Interview with Ken MacLeod


In between Ken’s busy working schedule he has managed to put aside some time to answer these brief but informative questions. To date, his most notable works and contributions to the SF field have been The Cassini Division, The Star Fraction, The Stone Canal, The Sky Road, Cosmonaut Keep, Dark Light, Engine City, and Newton’s Wake. So, onto the interview:

Of all the characters you’ve conjured, which one did you most relate to and why?

Ken MacLeod: I think it was Myra in The Sky Road. She has a lot of baggage, a very long life’s load of knowledge and guilt, but she still goes forward and acts decisively.

What really sparked your interest in sci-fi?

KM: Rocket to Limbo, by Alan E. Nourse, which I read at the age of twelve or so. It had all the skiffy props: generation ships, FTL, a lost colony and psi powers.

What has been your hardest book to write?

KM: The Cassini Division. The writing didn’t flow at all; but I’m told it’s a very fast read.

Are you working on anything at the moment? Any details you’d like to leak?

KM: I’m working on The Execution Channel, a near-future novel about the war on terror and the war after that. Of course it’s a little difficult when you don’t know when the *next* war is going to begin, if at all.

Once and for all, fill us in on the history between you and Mr Banks.

KM: We met the year after our O levels at Greenock High School. We have different recollections of how we first got talking, but Iain remembers me asking him for a story for the school magazine. Both of us became part of a writing circle or more a discussion clique organized by our English teacher, Joan Woods. We’ve remained friends ever since.

How important do you think it is to read a variety of genres as an author? Could you be where you are now had you only read sci-fi?

KM: It’s very important to read other genres. If I’d only read SF I certainly wouldn’t have written the kind of stories I have. Apart from non-fiction – history, biography, science – the non-SF books I read tend to be spy thrillers or crime stories. The technical problems of these genres are quite similar to those of SF, and it’s interesting to see their solutions. Other SF writers get the same effect, I think, from historical novels, whether naval adventures or romances.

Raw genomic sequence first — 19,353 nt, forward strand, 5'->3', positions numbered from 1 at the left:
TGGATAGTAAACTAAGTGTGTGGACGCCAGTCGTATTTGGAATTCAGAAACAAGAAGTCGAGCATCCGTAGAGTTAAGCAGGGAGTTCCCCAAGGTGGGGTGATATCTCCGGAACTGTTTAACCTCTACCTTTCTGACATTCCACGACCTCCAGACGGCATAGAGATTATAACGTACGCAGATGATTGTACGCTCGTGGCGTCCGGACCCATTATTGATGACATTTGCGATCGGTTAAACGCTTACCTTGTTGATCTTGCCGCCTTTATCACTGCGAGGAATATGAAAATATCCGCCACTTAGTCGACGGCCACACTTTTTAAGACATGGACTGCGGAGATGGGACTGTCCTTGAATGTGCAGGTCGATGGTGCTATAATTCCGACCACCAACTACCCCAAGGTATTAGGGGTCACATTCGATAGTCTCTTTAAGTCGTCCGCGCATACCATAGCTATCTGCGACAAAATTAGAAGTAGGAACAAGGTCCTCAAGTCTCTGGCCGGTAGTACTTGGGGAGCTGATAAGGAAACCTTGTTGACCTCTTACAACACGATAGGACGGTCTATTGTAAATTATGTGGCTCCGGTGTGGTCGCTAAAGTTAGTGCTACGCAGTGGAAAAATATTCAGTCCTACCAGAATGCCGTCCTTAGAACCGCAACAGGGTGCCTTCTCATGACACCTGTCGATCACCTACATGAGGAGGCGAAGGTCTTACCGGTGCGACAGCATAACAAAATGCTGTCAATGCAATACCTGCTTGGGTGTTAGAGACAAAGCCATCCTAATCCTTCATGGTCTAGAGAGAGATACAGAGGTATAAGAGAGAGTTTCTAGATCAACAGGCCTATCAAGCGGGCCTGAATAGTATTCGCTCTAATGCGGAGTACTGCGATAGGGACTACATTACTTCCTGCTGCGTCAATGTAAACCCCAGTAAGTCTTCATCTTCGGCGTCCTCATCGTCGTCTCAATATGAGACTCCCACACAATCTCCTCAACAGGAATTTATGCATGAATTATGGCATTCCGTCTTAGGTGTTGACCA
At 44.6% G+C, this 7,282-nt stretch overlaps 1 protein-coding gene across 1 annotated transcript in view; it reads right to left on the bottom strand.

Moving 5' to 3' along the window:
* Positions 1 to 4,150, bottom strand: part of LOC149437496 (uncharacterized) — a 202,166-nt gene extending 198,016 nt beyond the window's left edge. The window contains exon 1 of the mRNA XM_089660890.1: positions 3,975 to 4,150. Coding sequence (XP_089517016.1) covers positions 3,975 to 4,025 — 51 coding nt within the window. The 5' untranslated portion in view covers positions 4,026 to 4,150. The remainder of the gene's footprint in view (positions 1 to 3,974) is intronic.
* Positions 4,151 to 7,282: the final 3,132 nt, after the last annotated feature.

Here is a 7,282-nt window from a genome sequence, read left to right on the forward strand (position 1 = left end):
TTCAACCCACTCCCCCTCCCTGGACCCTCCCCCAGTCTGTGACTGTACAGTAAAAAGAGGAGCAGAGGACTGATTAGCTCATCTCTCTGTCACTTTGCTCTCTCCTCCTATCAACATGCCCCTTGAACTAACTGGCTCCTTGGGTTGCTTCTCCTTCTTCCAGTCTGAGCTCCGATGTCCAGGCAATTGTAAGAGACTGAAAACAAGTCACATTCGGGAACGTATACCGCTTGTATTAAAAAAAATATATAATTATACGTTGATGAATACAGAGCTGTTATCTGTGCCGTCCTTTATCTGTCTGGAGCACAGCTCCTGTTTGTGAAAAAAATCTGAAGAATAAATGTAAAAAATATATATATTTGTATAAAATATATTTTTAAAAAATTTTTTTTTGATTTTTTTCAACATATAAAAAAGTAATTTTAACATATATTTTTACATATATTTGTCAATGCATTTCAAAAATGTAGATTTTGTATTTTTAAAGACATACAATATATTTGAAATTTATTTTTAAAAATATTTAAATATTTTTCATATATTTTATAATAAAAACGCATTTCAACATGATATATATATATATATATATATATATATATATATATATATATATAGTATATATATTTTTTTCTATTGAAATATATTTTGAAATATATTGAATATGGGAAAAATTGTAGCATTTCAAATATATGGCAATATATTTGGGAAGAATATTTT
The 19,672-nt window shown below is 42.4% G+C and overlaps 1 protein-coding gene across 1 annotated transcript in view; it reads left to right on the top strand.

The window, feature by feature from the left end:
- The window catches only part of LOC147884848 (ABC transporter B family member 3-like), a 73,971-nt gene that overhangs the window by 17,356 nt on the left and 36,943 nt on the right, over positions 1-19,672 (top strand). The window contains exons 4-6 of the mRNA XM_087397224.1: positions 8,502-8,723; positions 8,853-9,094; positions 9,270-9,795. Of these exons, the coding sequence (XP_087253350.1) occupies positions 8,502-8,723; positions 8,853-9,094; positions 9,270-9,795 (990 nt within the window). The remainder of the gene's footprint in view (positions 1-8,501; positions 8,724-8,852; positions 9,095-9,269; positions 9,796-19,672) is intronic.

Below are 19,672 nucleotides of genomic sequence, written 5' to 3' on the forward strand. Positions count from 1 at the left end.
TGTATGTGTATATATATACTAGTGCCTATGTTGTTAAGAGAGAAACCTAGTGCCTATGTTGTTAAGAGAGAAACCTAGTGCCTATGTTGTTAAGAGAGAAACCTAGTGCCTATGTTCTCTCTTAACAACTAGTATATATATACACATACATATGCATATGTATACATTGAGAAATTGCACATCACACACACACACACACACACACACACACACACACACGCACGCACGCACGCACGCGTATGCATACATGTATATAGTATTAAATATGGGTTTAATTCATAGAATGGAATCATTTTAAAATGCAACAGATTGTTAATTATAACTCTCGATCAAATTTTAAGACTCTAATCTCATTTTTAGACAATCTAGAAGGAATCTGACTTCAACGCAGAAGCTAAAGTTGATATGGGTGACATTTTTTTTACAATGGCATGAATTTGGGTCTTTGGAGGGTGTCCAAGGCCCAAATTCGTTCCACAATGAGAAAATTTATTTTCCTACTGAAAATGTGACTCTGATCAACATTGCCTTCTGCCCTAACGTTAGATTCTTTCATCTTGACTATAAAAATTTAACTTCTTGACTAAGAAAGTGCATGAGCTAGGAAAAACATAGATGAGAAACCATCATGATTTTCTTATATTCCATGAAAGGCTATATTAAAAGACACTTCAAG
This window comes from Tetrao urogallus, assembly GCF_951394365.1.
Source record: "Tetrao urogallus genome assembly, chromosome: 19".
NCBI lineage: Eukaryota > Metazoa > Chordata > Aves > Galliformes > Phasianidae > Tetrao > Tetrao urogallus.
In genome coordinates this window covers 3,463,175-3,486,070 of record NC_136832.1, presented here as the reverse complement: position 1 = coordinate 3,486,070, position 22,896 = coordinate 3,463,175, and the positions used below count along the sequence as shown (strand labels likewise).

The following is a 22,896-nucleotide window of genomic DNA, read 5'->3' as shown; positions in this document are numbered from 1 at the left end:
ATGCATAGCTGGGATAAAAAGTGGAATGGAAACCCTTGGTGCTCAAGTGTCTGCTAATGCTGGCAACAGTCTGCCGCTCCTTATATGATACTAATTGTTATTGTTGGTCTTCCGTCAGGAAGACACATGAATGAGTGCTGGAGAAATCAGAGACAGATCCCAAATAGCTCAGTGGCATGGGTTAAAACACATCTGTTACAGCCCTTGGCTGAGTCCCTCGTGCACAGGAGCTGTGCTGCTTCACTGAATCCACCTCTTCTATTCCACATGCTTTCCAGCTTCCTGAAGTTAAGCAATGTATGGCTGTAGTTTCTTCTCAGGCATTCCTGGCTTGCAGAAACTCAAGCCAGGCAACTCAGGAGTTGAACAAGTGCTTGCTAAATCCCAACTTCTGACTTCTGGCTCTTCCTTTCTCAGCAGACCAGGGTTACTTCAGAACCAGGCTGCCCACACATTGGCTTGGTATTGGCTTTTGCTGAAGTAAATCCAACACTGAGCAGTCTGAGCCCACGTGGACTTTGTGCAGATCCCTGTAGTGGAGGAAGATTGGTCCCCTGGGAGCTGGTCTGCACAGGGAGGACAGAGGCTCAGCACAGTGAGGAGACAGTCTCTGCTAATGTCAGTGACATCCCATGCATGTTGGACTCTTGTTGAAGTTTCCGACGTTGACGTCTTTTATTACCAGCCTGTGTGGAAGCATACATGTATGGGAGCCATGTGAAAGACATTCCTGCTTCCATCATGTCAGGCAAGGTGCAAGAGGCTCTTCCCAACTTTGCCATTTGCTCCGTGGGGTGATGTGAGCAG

It must be an amazing feeling to know that so many people around the world read your work. Exactly when did the reality of your success strike you?

KM: There was the first time I saw The Star Fraction in a bookshop – my knees went a bit wobbly. Then there was the hand-written fan-mail from a hacker who thought from The Star Fraction that I knew a lot about hacking.
Could you fill us in on your working habits?

KM: Let’s just say they’re very bad, and I’m working on them.

Any authors/works that have had a huge influence on your writing?

KM: John Brunner, M. John Harrison, Arthur C. Clarke, Robert Heinlein. These are the influences I’m conscious of, in the sense of wanting to do that sort of thing (different sorts of things, of course).

Have you considered using the name Ken ‘M.’ MacLeod were you to write in another genre?

KM: Yes. Kenneth Macrae MacLeod is my full name and I may use it.

Will you be taking a UK tour anytime soon?

KM: Not that I know of.

If one of your novels were to be made into a movie, which one would you like it to be?

KM: That nice Mr Whedon could probably do something with Newton’s Wake.

What are your forecast about intellectual property, and especially patent mess? Will it become worse before it will be better? Are we for long term situation where several patent holders could monopolize or tax research and development with broad and vague patents? Are there connection with degradation of privacy?

KM: I don’t have a forecast, myself, other than the suspicion that it’s going to get worse. Whenever I say ‘RIAA’ the words ‘wall’, ‘revolution’, and ‘first up against’ tend to be in the same sentence. In much the same way as ‘spammers’ and ‘baseball bats’ would tend to cluster in any analysis of my comments on that subject.

But the guys you should really ask are Cory Doctorow and Charles Stross, who know far more about these issues than I do, and who fight the good fight.

On behalf of sffworld we thank Ken.

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